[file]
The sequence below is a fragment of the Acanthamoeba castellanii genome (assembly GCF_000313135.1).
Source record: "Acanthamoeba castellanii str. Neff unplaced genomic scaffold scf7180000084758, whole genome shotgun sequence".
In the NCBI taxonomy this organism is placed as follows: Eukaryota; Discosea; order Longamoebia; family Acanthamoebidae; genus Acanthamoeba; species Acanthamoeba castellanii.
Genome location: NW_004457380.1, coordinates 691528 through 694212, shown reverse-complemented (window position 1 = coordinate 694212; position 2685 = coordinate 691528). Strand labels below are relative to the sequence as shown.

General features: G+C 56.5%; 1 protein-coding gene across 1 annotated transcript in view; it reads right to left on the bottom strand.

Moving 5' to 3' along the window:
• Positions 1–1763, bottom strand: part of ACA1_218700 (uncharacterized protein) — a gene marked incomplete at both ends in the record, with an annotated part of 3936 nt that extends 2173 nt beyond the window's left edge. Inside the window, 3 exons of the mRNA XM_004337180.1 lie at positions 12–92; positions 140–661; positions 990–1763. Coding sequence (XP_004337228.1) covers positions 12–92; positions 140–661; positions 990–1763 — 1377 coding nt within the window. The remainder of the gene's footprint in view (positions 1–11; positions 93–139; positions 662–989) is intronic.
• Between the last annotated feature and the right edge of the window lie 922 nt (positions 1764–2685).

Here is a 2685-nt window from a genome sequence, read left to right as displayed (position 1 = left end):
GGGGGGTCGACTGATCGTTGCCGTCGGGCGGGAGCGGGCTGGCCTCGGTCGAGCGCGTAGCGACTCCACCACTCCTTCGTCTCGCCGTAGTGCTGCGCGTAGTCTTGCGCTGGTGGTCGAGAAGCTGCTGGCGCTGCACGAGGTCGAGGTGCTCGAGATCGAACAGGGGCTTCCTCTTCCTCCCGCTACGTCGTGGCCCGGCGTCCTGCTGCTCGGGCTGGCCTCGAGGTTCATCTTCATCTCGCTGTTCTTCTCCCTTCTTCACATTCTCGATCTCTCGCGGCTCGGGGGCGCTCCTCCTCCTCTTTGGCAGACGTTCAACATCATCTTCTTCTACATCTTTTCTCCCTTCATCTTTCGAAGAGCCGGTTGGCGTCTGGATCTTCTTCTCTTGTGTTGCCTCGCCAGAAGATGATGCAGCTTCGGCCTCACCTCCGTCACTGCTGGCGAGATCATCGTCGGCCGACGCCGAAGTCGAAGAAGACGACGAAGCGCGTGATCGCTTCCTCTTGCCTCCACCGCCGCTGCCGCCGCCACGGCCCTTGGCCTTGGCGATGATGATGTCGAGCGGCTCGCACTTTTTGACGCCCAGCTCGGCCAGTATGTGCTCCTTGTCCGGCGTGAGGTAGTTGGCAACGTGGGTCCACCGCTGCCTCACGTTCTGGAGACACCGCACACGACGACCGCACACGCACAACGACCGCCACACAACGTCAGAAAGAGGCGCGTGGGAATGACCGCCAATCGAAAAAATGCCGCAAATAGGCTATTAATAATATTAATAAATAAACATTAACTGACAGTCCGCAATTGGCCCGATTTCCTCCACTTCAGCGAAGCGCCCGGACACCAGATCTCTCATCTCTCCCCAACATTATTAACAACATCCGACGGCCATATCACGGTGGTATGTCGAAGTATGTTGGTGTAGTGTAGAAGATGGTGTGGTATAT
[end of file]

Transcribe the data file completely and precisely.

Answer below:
The sequence below is a fragment of the Acanthamoeba castellanii genome (assembly GCF_000313135.1).
Source record: "Acanthamoeba castellanii str. Neff unplaced genomic scaffold scf7180000084758, whole genome shotgun sequence".
In the NCBI taxonomy this organism is placed as follows: Eukaryota; Discosea; order Longamoebia; family Acanthamoebidae; genus Acanthamoeba; species Acanthamoeba castellanii.
Genome location: NW_004457380.1, coordinates 691528 through 694212, shown reverse-complemented (window position 1 = coordinate 694212; position 2685 = coordinate 691528). Strand labels below are relative to the sequence as shown.

General features: G+C 56.5%; 1 protein-coding gene across 1 annotated transcript in view; it reads right to left on the bottom strand.

Moving 5' to 3' along the window:
• Positions 1–1763, bottom strand: part of ACA1_218700 (uncharacterized protein) — a gene marked incomplete at both ends in the record, with an annotated part of 3936 nt that extends 2173 nt beyond the window's left edge. Inside the window, 3 exons of the mRNA XM_004337180.1 lie at positions 12–92; positions 140–661; positions 990–1763. Coding sequence (XP_004337228.1) covers positions 12–92; positions 140–661; positions 990–1763 — 1377 coding nt within the window. The remainder of the gene's footprint in view (positions 1–11; positions 93–139; positions 662–989) is intronic.
• Between the last annotated feature and the right edge of the window lie 922 nt (positions 1764–2685).

Here is a 2685-nt window from a genome sequence, read left to right as displayed (position 1 = left end):
GGGGGGTCGACTGATCGTTGCCGTCGGGCGGGAGCGGGCTGGCCTCGGTCGAGCGCGTAGCGACTCCACCACTCCTTCGTCTCGCCGTAGTGCTGCGCGTAGTCTTGCGCTGGTGGTCGAGAAGCTGCTGGCGCTGCACGAGGTCGAGGTGCTCGAGATCGAACAGGGGCTTCCTCTTCCTCCCGCTACGTCGTGGCCCGGCGTCCTGCTGCTCGGGCTGGCCTCGAGGTTCATCTTCATCTCGCTGTTCTTCTCCCTTCTTCACATTCTCGATCTCTCGCGGCTCGGGGGCGCTCCTCCTCCTCTTTGGCAGACGTTCAACATCATCTTCTTCTACATCTTTTCTCCCTTCATCTTTCGAAGAGCCGGTTGGCGTCTGGATCTTCTTCTCTTGTGTTGCCTCGCCAGAAGATGATGCAGCTTCGGCCTCACCTCCGTCACTGCTGGCGAGATCATCGTCGGCCGACGCCGAAGTCGAAGAAGACGACGAAGCGCGTGATCGCTTCCTCTTGCCTCCACCGCCGCTGCCGCCGCCACGGCCCTTGGCCTTGGCGATGATGATGTCGAGCGGCTCGCACTTTTTGACGCCCAGCTCGGCCAGTATGTGCTCCTTGTCCGGCGTGAGGTAGTTGGCAACGTGGGTCCACCGCTGCCTCACGTTCTGGAGACACCGCACACGACGACCGCACACGCACAACGACCGCCACACAACGTCAGAAAGAGGCGCGTGGGAATGACCGCCAATCGAAAAAATGCCGCAAATAGGCTATTAATAATATTAATAAATAAACATTAACTGACAGTCCGCAATTGGCCCGATTTCCTCCACTTCAGCGAAGCGCCCGGACACCAGATCTCTCATCTCTCCCCAACATTATTAACAACATCCGACGGCCATATCACGGTGGTATGTCGAAGTATGTTGGTGTAGTGTAGAAGATGGTGTGGTATAT